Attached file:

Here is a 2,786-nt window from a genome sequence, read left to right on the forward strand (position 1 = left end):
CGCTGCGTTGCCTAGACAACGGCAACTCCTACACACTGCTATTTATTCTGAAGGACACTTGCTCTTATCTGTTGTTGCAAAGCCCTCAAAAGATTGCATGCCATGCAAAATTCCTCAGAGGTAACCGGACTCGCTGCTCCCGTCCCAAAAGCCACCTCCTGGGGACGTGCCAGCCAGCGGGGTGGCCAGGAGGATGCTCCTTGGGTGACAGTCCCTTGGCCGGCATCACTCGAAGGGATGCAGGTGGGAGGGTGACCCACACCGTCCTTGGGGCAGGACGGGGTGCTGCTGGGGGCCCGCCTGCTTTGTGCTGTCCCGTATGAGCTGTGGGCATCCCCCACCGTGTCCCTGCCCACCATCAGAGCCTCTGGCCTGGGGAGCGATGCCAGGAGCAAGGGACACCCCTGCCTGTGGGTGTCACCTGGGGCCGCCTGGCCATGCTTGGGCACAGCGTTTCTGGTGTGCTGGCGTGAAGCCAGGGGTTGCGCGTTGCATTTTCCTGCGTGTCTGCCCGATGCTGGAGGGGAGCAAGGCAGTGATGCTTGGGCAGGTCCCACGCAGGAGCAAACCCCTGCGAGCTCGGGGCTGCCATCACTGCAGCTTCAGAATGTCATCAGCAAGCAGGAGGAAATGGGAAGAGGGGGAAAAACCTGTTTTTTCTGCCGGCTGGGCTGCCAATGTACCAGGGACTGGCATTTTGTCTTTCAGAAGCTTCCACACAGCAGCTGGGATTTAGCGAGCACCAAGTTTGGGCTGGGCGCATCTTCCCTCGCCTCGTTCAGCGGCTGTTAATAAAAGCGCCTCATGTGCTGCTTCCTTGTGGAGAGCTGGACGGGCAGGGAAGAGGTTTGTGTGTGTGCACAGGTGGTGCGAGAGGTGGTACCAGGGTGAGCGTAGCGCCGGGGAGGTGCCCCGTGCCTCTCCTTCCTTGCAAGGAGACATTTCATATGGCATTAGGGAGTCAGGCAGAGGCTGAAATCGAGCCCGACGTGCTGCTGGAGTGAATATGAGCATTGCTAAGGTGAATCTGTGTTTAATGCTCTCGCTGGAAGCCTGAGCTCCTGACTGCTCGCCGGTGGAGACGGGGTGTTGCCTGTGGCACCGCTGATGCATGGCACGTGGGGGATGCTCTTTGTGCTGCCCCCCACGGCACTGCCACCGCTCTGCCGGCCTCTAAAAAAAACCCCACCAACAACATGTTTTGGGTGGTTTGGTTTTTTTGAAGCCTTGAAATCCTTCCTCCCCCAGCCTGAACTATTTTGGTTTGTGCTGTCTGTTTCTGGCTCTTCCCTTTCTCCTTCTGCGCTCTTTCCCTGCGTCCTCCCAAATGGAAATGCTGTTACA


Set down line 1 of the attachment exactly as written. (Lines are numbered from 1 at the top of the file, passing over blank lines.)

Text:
Here is a 2,786-nt window from a genome sequence, read left to right on the forward strand (position 1 = left end):